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August 2013

The Sales Process: Buying a race horse from a yearling auction.

The Keeneland September Yearling Sale has evolved into the world's largest yearling sale. In 2006, a record 5,161 Thoroughbreds were cataloged for the September sale.  This year, 3,908 are entered; there are five books; and the sale dates run from September 9 through September 21.  With all of the horses going through the sale ring, what’s it take to select the “right” one? 

At this time of year, the yearling auctions are in full swing.  The main sales start in July with the Fasig-Tipton Kentucky, next up is the Saratoga Select, then New York Bred, the Ocala Breeders Sale, the Texas Sale, and the grand finale is the Keeneland September Yearling Sale.  There are lots of opportunities to buy a one-year-old (yearling) Thoroughbred.  So, where should you shop?


When I think about buying a race horse, the first thought that comes to mind is Keeneland.  As a transplanted Kentuckian, I’ll admit that I’m a bit biased toward the horses sold in the heart of the Bluegrass; but the reputation of Keeneland graduates stands alone on its own merit.  That’s not to say the other sales companies haven’t produced their share of successful graduates—because they have—and, I’ve bought and sold horses from the others as well.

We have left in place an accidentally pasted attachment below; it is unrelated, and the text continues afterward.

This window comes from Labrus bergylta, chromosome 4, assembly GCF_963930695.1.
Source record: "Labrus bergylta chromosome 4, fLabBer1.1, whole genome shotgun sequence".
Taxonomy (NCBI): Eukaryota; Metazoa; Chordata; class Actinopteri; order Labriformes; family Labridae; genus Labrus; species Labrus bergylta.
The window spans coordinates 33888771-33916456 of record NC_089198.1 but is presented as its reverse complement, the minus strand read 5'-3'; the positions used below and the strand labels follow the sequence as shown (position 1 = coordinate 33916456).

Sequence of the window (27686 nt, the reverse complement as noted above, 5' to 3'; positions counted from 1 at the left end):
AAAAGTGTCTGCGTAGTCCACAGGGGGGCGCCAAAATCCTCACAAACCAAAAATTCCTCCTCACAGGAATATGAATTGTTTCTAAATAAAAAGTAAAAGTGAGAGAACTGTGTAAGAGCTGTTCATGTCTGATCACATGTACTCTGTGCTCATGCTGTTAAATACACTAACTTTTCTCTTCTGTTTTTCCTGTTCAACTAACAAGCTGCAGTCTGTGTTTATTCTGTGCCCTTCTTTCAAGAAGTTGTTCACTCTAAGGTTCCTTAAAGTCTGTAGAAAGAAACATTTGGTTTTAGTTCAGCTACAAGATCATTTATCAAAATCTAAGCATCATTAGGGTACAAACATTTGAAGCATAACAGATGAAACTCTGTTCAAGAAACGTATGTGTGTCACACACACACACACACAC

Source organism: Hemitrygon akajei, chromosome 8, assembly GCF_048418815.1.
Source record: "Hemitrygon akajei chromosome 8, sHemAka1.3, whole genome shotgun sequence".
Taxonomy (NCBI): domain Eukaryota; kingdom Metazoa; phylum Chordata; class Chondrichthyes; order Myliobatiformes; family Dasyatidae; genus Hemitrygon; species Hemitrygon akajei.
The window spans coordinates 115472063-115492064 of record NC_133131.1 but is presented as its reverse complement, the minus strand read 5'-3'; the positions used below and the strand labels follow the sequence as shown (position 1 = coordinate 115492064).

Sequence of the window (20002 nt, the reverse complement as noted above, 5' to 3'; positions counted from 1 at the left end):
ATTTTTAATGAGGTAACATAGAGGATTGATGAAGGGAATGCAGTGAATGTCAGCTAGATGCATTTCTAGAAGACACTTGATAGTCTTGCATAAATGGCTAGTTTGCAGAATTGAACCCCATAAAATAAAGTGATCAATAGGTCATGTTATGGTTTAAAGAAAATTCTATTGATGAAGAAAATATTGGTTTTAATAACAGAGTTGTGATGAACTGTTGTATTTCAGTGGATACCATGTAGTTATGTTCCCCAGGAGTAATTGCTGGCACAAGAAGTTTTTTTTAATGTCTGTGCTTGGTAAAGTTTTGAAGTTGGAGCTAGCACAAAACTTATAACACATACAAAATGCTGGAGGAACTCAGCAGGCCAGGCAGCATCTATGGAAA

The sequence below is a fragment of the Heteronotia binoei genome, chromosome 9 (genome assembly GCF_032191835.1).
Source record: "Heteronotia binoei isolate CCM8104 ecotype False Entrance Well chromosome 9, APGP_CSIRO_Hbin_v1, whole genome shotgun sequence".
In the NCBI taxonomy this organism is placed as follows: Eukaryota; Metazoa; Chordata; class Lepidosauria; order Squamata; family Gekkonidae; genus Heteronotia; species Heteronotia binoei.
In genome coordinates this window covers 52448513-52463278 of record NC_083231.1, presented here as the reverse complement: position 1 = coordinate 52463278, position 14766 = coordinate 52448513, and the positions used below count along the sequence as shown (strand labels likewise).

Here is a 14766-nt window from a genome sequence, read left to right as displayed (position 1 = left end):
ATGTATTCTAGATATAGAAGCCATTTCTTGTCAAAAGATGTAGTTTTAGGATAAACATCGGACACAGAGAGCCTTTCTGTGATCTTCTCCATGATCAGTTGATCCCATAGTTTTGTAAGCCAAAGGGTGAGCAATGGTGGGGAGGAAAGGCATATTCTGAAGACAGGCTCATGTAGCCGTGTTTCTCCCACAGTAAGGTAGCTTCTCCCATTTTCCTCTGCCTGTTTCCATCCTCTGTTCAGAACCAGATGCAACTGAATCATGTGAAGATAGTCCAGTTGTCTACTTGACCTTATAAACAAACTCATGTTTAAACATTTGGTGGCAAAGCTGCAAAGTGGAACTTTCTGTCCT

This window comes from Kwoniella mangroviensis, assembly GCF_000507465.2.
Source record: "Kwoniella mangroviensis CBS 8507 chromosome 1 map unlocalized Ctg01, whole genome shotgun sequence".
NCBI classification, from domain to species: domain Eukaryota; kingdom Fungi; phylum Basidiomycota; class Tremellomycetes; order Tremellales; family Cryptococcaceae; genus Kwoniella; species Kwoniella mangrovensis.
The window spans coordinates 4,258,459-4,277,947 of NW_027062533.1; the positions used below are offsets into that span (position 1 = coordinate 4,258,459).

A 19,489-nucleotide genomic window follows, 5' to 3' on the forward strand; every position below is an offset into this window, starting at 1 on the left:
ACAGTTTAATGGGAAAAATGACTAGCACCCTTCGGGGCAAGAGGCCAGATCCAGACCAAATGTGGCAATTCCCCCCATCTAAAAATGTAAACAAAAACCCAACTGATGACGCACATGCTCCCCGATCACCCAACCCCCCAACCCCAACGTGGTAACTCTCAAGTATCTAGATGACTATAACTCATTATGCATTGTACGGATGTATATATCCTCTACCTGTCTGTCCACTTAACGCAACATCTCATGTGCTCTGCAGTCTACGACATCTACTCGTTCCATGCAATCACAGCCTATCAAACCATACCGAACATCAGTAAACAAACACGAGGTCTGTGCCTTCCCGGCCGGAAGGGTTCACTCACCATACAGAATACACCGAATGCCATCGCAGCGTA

Keeneland grads have won the Kentucky Derby 19 times, the Preakness 20 times, and the Belmont Stakes 17 times.  Horses sold at Keeneland have won numerous races in the Breeders’ Cup World Championships.  

Keeneland is also the world’s largest Thoroughbred auction.  In addition to racing at tracks across the United States, Yearlings purchased at Keeneland go on to win major stakes races in Europe, South America, Russia, and Asia.  Buyers from every country that conduct Thoroughbred racing go to Lexington, Kentucky in September.  

The Keeneland environment is a showcase in and of itself—everything about the grounds, the people, and the horses exude excellence.  It’s easy to be swept away in the glory of the experience and have a temporary lapse of memory about the purpose—to buy and sell some of the best Thoroughbred bloodstock being offered on the planet.